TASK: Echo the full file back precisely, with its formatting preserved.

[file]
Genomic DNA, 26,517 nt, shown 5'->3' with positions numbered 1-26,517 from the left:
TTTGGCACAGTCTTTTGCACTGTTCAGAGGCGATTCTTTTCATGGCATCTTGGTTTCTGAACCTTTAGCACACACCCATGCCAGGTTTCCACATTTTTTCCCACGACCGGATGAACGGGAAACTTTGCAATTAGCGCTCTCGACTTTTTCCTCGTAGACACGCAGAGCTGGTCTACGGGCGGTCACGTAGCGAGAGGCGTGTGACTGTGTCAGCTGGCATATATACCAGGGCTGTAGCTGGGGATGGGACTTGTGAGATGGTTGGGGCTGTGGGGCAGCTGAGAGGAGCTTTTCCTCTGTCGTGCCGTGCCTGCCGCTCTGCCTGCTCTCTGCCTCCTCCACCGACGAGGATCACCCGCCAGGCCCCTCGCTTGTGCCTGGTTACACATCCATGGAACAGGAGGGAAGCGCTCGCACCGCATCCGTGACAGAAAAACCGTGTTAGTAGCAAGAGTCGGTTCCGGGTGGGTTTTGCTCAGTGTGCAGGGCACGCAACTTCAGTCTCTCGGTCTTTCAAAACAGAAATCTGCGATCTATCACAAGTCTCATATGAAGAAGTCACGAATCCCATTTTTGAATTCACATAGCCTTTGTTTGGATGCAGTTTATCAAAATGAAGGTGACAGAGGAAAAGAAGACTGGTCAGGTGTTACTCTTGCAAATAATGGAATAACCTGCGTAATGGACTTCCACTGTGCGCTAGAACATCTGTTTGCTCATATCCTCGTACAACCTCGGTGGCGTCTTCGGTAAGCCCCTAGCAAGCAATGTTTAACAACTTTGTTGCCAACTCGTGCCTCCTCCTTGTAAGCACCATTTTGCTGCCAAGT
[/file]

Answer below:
Genomic DNA, 26,517 nt, shown 5'->3' with positions numbered 1-26,517 from the left:
TTTGGCACAGTCTTTTGCACTGTTCAGAGGCGATTCTTTTCATGGCATCTTGGTTTCTGAACCTTTAGCACACACCCATGCCAGGTTTCCACATTTTTTCCCACGACCGGATGAACGGGAAACTTTGCAATTAGCGCTCTCGACTTTTTCCTCGTAGACACGCAGAGCTGGTCTACGGGCGGTCACGTAGCGAGAGGCGTGTGACTGTGTCAGCTGGCATATATACCAGGGCTGTAGCTGGGGATGGGACTTGTGAGATGGTTGGGGCTGTGGGGCAGCTGAGAGGAGCTTTTCCTCTGTCGTGCCGTGCCTGCCGCTCTGCCTGCTCTCTGCCTCCTCCACCGACGAGGATCACCCGCCAGGCCCCTCGCTTGTGCCTGGTTACACATCCATGGAACAGGAGGGAAGCGCTCGCACCGCATCCGTGACAGAAAAACCGTGTTAGTAGCAAGAGTCGGTTCCGGGTGGGTTTTGCTCAGTGTGCAGGGCACGCAACTTCAGTCTCTCGGTCTTTCAAAACAGAAATCTGCGATCTATCACAAGTCTCATATGAAGAAGTCACGAATCCCATTTTTGAATTCACATAGCCTTTGTTTGGATGCAGTTTATCAAAATGAAGGTGACAGAGGAAAAGAAGACTGGTCAGGTGTTACTCTTGCAAATAATGGAATAACCTGCGTAATGGACTTCCACTGTGCGCTAGAACATCTGTTTGCTCATATCCTCGTACAACCTCGGTGGCGTCTTCGGTAAGCCCCTAGCAAGCAATGTTTAACAACTTTGTTGCCAACTCGTGCCTCCTCCTTGTAAGCACCATTTTGCTGCCAAGT